Biographical note:

 

Justine Frangouli-Argyris was born on the Greek island of Lefkada where she completed her primary and secondary education. A graduate of the University of Athens Law School’s Political Science department, Frangouli-Argyris has been a contributor to daily newspapers, radio, television and magazines in Greece and North America since 1983.

 

She is a member of the Union of Journalists of Athens Daily Newspapers (ESIEA), UNEQ (l’Union des Ecrivaines et Ecrivains Quebequois) and the Quebec Writers’ Federation (QWF).

 

Justine Frangouli-Argyris has been living and working in Montreal, Canada since 1989 as a correspondent for the Athens News Agency (ANA). During the same period, she also collaborated with local Greek-Canadian and American radio stations and publications.


She is an author of numerous best-selling works of fiction and biographies and is currently a Huffington Post blogger.

 

Τρίτη, 1 Δεκεμβρίου 2015

Andrianos Maris: Leader and Dreamer!!!

Justine Frangouli-Argyris
Huffington Post

One of the greatest leaders of the Hellenic Community of Greater Montreal, Andrianos Maris, passed away a few days ago. He is the man who changed the root of the community's history, extending its reach and its activities beyond the borders of Montreal island proper. He left behind a great legacy, one that placed the Greek Community of Montreal on another level.
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Andrianos Maris was born in 1925 and died closely after having celebrated his 90th birthday. He completed his elementary schooling in Andros, in 1937, graduated from high school in Athens in 1944 and went on to study business at Pittman's College, in England. Between 1947 and 1952, Maris worked for a shipping company based in London and Piraeus.

He subsequently emigrated to Canada, arriving in Montreal in February of 1952. In December of that same year, he joined with other post-war Greek immigrants in establishing a Greek library on Mansfield Street, in the heart of downtown Montreal.

It was precisely at this time, when the "pre-war" generation of Montreal's Greek immigrants were reluctant to accept any recent "newcomers" into their Agia Triada Community, that Andrianos' success in organizing the Mansfield library resulted in its members being incorporated into the official Greek Community of Montreal shortly afterwards.

In 1955, Andrianos Maris married Mary Campanis, in Athens, who bore him two boys, Nikos, in 1956, and George, in 1958. In 1962, he encountered the respected Archbishop, Athenagoras, to whom he expressed his concerns about the situation and uncertain future of the Greek schools in Montreal. His official involvement in community matters began in 1967 when he became a member of the College of Governors of the Greek Community of Montreal.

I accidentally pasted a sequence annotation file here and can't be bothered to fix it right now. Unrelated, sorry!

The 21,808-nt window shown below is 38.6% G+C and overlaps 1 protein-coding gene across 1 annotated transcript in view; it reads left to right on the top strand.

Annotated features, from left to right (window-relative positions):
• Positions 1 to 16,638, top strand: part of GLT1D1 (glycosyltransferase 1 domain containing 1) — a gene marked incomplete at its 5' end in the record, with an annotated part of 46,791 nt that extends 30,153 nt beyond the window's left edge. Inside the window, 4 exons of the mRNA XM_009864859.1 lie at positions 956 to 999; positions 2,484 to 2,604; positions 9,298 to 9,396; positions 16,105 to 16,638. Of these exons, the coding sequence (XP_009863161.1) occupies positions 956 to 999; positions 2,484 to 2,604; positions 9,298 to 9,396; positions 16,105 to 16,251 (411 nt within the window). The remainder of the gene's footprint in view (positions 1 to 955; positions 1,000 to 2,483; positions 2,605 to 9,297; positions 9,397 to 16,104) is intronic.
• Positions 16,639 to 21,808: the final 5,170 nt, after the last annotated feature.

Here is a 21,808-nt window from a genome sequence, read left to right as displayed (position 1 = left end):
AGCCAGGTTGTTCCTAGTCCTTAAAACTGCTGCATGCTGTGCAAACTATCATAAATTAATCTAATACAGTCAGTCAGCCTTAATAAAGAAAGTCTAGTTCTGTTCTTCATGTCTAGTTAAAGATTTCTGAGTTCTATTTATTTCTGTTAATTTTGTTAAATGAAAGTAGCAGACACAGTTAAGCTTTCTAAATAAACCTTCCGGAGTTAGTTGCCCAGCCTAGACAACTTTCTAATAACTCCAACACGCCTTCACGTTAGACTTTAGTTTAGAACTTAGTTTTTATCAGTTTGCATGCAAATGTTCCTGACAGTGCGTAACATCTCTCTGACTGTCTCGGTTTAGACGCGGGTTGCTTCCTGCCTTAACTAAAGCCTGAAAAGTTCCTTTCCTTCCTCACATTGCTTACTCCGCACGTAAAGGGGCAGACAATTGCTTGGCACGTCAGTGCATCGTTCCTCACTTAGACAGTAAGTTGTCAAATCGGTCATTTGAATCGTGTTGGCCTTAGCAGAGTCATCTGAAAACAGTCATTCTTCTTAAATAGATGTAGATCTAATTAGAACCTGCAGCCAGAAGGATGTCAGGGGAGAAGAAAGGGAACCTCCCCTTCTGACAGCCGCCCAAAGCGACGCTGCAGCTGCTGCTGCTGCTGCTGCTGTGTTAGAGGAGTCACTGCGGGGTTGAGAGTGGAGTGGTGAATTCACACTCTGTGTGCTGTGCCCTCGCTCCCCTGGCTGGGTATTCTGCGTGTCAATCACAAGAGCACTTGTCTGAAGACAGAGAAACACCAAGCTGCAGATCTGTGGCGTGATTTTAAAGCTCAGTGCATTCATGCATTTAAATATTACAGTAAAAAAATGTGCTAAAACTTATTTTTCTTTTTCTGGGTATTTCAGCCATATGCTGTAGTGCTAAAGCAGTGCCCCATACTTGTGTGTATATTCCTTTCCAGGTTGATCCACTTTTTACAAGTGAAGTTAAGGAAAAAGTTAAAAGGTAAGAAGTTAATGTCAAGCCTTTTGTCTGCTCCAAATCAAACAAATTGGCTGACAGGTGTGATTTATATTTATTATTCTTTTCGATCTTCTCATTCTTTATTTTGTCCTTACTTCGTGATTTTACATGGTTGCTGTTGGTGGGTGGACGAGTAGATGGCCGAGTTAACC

In 1980, he was elected president where, a short while later, he was able to realize a big dream by commencing construction on the modern and imposing community centre of the Hellenic Community of Montreal, and this, in the face of much adversity and the persistent negativism of many members.
In 1985, he brought about the much desired union of two local Greek Communities, those of Montreal and South Shore, and laid the groundwork for the construction of South Shore's community center, the church of St. John and another community school, Socrates IV.

In 1986, the famous actress and Greek Minister of Culture, Melina Merkouri, officially inaugurated Montreal's community centre. Immediately following, the Greek Community of Montreal would become a multi-task organization, housing facilities, trilingual schools, churches, institutions and social services, going on to be widely recognized as a model organization of Hellenism in the Diaspora.

I first met Andrianos Maris in 1988, even prior to my settling permanently in Montreal. I admired him for his passion and organizational skills and his great dreams about Hellenism.

Andrianos Maris will be remembered because he conceived the dream of uniting the pre-war and post-war generation of Greek immigrants under one entity, the Hellenic Community of Montreal. The creation of the Library on Mansfield in 1952 made him the first man to pierce the status quo, enabling the joining of all of Montreal's Greeks under one common umbrella.
He closely co-operated with the then head priest of St. George's Cathedral, who is, today, Metropolitan Sotirios of Toronto, to promote the smooth and advantageous transition of the "Socrates" Greek elementary schools from the province's English School Board to the French School Board, enabling an agreement to be signed to this end by the President of the Hellenic Community at the time, Demetrius Manolakos.

It can be said that Andrianos Maris had his glamorous and his difficult moments as president of the Hellenic Community over the span of twelve years (1980-1992). Along the way, he made thousands of friends as well as a handful of enemies. However, he will go down in history as a dreamer, a leader of Hellenism abroad and a protector and preserver of the Greek language and culture in the new lands of the Diaspora.

He was the initiator of the "big dream" of bringing together all the communities of Greater Montreal (Montreal, the South Shore, Laval), stirring both feelings of enthusiasm as well as animosity amongst the Greeks of the city.

Andrianos Maris was a model leader, a passionate man with regards to the survival of Hellenism. Our frequent discussions, in recent years when I would visit him at home, consistently revolved around a key theme: "Will we succeed, as Greeks, in injecting our spirit into the future generations? Will our children speak our language? Will they learn about the glamorous history of Greece in depth?"

I would enjoy my coffee over endless conversations with Andrianos and his wife, Mary, who was the pillar of his existence, his steadfast rock, until his final days. Mary adored her husband. She believed in him and supported him, enduring endless hours of his absence when he was immersed in community matters. She became, in effect, the mother of the whole Greek community.
Andrianos Maris was a landmark of the Greek Community of Montreal and my personal idol, given his Helleno-centric ideas.

In the end, his body may have weakened and ceased to beat, but his spirit will forever soar above the Hellenic Community of Greater Montreal. He is, and will remain, a point of reference for the post-war generation of Montreal's Greek immigrants.

May his memory be everlasting!!!
Photo courtesy of the Hellenic Congress of Quebec